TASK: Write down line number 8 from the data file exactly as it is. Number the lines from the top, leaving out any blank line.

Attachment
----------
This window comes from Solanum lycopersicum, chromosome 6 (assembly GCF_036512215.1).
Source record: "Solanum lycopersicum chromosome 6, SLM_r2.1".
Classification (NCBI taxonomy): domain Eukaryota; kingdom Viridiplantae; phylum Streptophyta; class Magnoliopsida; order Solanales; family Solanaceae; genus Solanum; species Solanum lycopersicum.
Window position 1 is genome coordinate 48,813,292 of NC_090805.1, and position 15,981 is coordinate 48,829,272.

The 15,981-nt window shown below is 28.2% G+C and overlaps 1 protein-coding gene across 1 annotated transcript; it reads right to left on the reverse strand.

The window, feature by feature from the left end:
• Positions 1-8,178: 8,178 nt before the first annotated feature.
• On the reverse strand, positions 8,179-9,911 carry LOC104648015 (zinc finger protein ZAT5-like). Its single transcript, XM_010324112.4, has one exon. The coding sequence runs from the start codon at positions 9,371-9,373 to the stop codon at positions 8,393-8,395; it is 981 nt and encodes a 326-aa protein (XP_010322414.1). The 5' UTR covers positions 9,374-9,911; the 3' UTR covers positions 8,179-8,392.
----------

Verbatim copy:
• On the reverse strand, positions 8,179-9,911 carry LOC104648015 (zinc finger protein ZAT5-like). Its single transcript, XM_010324112.4, has one exon. The coding sequence runs from the start codon at positions 9,371-9,373 to the stop codon at positions 8,393-8,395; it is 981 nt and encodes a 326-aa protein (XP_010322414.1). The 5' UTR covers positions 9,374-9,911; the 3' UTR covers positions 8,179-8,392.